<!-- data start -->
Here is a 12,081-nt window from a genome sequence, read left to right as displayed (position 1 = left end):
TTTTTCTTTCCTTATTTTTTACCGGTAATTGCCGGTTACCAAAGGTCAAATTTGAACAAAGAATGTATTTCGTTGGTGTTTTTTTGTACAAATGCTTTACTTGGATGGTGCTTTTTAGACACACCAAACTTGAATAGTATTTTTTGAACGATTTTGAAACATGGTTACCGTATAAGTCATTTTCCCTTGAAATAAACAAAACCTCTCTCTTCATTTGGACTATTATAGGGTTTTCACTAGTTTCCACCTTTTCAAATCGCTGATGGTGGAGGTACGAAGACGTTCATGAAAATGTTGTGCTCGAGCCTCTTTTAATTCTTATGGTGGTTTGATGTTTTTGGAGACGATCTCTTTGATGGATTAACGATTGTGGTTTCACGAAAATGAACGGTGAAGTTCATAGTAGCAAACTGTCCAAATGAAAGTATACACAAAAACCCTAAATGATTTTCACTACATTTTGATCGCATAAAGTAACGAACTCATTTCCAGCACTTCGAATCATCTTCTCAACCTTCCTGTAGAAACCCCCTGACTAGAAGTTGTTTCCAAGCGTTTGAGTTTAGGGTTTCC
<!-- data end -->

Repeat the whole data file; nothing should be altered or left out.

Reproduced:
Here is a 12,081-nt window from a genome sequence, read left to right as displayed (position 1 = left end):
TTTTTCTTTCCTTATTTTTTACCGGTAATTGCCGGTTACCAAAGGTCAAATTTGAACAAAGAATGTATTTCGTTGGTGTTTTTTTGTACAAATGCTTTACTTGGATGGTGCTTTTTAGACACACCAAACTTGAATAGTATTTTTTGAACGATTTTGAAACATGGTTACCGTATAAGTCATTTTCCCTTGAAATAAACAAAACCTCTCTCTTCATTTGGACTATTATAGGGTTTTCACTAGTTTCCACCTTTTCAAATCGCTGATGGTGGAGGTACGAAGACGTTCATGAAAATGTTGTGCTCGAGCCTCTTTTAATTCTTATGGTGGTTTGATGTTTTTGGAGACGATCTCTTTGATGGATTAACGATTGTGGTTTCACGAAAATGAACGGTGAAGTTCATAGTAGCAAACTGTCCAAATGAAAGTATACACAAAAACCCTAAATGATTTTCACTACATTTTGATCGCATAAAGTAACGAACTCATTTCCAGCACTTCGAATCATCTTCTCAACCTTCCTGTAGAAACCCCCTGACTAGAAGTTGTTTCCAAGCGTTTGAGTTTAGGGTTTCC